(c) It shall be competent for the Chairman, either suo moto or on a reference made to him to withdraw any case pending before the bench comprising of two members and dispose of the same or to transfer any case from one bench to another bench in the interest of justice.

(d) Where a case under this Act is heard by a bench consisting of two members and the members thereof are divided in opinion, the case with their opinions shall be laid before another Judicial Member or the Chairman, and that member or Chairman, as the case may be, after such hearing as he thinks fit, shall deliver his opinion, and the decision or order shall follow that opinion.

(6) .

(7) ..

(8) .

(9) (i) Notwithstanding anything in the Code of Civil Procedure, 1908, the Special Court may follow its own procedure which shall not be inconsistent with the principles of natural justice and fair play and subject to the other provisions of this Act while deciding the amount of compensation to be awarded to the Electricity Utility.

(ii) Notwithstanding anything contained in section 260 or section 262 of the Code of Criminal Procedure, 1973, every offence punishable under this Act shall be tried in a summary way by the Special Court and the provisions of the sections 263 to 265 of the said Code shall, as far as may be apply to such trial.

(10) ..

49-E (1) The Special Court may either suo moto or on a complaint under section 50 of this Act, take cognizance of such cases arising out of any alleged act of theft of energy whether before or after the commencement of this Act, where the value of compensation to be awarded to the electricity utility concerned exceeds rupees five lakhs and pass such orders (including orders by way of interim directions) as it deems fit.

Provided..

(2) Notwithstanding anything contained in the Code of Civil Procedure, 1908, the Code of Criminal Procedure, 1973 or the Andhra Pradesh Civil Courts Act, 1972, any case in respect of an alleged act of theft of energy under sub-section (1) shall be triable only in the special court and the decision of the Special Court shall be final.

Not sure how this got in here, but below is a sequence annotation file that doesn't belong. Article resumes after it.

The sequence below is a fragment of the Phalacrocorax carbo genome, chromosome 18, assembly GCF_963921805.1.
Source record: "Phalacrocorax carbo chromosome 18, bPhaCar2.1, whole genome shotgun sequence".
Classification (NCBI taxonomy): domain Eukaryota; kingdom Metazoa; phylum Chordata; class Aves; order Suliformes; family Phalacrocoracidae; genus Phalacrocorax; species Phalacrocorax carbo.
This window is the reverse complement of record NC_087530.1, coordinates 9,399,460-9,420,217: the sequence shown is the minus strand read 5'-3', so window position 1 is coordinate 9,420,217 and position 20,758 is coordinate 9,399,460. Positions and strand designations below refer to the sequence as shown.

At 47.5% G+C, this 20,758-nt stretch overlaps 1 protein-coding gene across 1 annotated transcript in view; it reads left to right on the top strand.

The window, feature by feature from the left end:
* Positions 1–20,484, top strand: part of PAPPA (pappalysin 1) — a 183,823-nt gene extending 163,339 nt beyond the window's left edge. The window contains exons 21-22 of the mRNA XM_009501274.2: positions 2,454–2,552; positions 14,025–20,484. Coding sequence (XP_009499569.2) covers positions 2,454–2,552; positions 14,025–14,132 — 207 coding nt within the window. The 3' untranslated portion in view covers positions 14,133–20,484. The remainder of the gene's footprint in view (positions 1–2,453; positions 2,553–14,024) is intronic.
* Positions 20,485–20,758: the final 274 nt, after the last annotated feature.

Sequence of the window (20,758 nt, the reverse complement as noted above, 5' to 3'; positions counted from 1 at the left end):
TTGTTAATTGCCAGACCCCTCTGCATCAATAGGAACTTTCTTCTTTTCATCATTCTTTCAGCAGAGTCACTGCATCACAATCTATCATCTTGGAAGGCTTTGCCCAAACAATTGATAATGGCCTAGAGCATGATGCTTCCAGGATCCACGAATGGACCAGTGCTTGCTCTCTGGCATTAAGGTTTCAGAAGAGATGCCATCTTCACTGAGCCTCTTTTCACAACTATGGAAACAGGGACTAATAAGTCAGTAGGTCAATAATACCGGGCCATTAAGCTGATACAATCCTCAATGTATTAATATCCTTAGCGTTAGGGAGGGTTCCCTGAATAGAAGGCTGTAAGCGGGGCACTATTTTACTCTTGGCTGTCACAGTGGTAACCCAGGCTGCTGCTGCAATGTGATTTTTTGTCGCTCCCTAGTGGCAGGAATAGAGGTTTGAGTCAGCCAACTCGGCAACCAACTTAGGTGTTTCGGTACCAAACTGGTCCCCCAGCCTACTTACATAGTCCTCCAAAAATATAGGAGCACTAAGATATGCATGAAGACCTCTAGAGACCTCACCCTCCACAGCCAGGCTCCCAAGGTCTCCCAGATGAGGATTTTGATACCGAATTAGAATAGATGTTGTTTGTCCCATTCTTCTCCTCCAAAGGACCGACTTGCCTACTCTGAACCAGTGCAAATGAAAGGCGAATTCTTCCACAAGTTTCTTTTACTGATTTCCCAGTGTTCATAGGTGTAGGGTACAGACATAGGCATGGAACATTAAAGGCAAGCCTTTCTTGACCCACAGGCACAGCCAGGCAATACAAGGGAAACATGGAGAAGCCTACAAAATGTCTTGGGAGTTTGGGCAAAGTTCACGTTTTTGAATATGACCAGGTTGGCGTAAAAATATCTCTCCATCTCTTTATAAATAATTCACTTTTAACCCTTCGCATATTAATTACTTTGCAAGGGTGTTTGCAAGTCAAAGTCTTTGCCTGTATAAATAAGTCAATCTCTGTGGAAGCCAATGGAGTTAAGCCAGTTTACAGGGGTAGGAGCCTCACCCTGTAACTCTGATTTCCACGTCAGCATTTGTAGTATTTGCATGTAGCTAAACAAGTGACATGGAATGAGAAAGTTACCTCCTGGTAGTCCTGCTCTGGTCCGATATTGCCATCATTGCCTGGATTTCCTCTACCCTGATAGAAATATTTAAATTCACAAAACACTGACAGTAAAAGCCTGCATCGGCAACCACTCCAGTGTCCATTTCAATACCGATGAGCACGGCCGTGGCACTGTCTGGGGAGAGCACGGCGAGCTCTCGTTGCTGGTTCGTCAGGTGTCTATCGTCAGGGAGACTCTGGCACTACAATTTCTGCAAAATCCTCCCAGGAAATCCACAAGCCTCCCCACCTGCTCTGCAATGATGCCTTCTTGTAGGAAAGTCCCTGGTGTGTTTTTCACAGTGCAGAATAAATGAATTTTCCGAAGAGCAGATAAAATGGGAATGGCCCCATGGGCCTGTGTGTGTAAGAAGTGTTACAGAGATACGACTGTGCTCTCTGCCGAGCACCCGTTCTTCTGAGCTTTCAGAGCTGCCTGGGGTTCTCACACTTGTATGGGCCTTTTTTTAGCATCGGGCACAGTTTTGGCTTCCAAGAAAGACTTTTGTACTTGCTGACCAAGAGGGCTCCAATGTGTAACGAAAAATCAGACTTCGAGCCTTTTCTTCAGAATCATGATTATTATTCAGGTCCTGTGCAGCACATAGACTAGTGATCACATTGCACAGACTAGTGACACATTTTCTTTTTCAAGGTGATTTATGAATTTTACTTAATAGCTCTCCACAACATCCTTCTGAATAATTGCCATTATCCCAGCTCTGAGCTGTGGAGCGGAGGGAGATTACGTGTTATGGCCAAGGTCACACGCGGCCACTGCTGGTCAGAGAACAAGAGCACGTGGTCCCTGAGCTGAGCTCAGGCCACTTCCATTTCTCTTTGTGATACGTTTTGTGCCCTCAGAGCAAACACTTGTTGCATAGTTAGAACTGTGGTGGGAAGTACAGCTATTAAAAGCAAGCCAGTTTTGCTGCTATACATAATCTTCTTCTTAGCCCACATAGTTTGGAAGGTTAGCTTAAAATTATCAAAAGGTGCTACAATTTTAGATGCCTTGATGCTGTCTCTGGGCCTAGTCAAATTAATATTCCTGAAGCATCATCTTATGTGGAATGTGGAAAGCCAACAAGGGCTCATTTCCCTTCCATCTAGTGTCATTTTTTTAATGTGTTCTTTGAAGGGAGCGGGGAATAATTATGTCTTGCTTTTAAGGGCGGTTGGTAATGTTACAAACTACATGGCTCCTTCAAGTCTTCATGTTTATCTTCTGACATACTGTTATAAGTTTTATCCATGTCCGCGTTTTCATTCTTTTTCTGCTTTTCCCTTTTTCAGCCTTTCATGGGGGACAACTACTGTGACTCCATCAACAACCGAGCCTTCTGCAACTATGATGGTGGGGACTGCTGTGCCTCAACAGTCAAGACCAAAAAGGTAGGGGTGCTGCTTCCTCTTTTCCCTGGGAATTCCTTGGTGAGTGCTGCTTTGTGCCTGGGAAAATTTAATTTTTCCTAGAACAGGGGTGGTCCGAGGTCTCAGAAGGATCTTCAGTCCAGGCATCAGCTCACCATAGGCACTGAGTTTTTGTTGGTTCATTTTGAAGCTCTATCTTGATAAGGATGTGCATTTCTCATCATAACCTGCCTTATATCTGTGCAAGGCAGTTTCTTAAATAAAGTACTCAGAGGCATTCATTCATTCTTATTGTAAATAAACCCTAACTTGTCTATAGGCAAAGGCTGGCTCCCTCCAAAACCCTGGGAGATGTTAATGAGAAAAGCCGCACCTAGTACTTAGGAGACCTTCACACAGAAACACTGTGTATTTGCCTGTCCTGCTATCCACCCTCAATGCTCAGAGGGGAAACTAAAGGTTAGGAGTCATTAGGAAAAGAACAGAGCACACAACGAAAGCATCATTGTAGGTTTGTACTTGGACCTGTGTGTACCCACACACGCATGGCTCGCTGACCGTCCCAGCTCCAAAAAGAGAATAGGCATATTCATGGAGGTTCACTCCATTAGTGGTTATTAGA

(3) .

(4) Notwithstanding anything contained in the Code of Criminal Procedure, 1973, it shall be lawful for the Special Court to try all offences punishable under this Act.

(5) .

(6) .

(7) Every finding of the Special Court with regard to any alleged act of theft of energy shall be conclusive proof of the fact of energy and of the person or consumer who committed such theft.

(8) .

(9) Any case, pending before any court or other authority immediately before the constitution of a special court as would have been within the jurisdiction of such Special Court, shall stand transferred to the Special Court as if the cause of action on which such suit or proceeding is based had arisen after the constitution of the Special Court.

49-F Save as expressly provided in this Act, the provisions of the Code of Civil Procedure, 1908, the Andhra Pradesh Civil Courts Act, 1972 and the Code of Criminal Procedure, 1973 in so far as they are not inconsistent with the provisions of this Act, shall apply to the proceedings before the Special Court and for the purposes of the provisions of the said enactments, the Special Court shall be deemed to be a Civil Court, or as the case may be, a Court of Session and shall have all the powers of a Civil Court and a Court of a Session and the person conducting a prosecution before the Special Court shall be deemed to be a Public Prosecutor.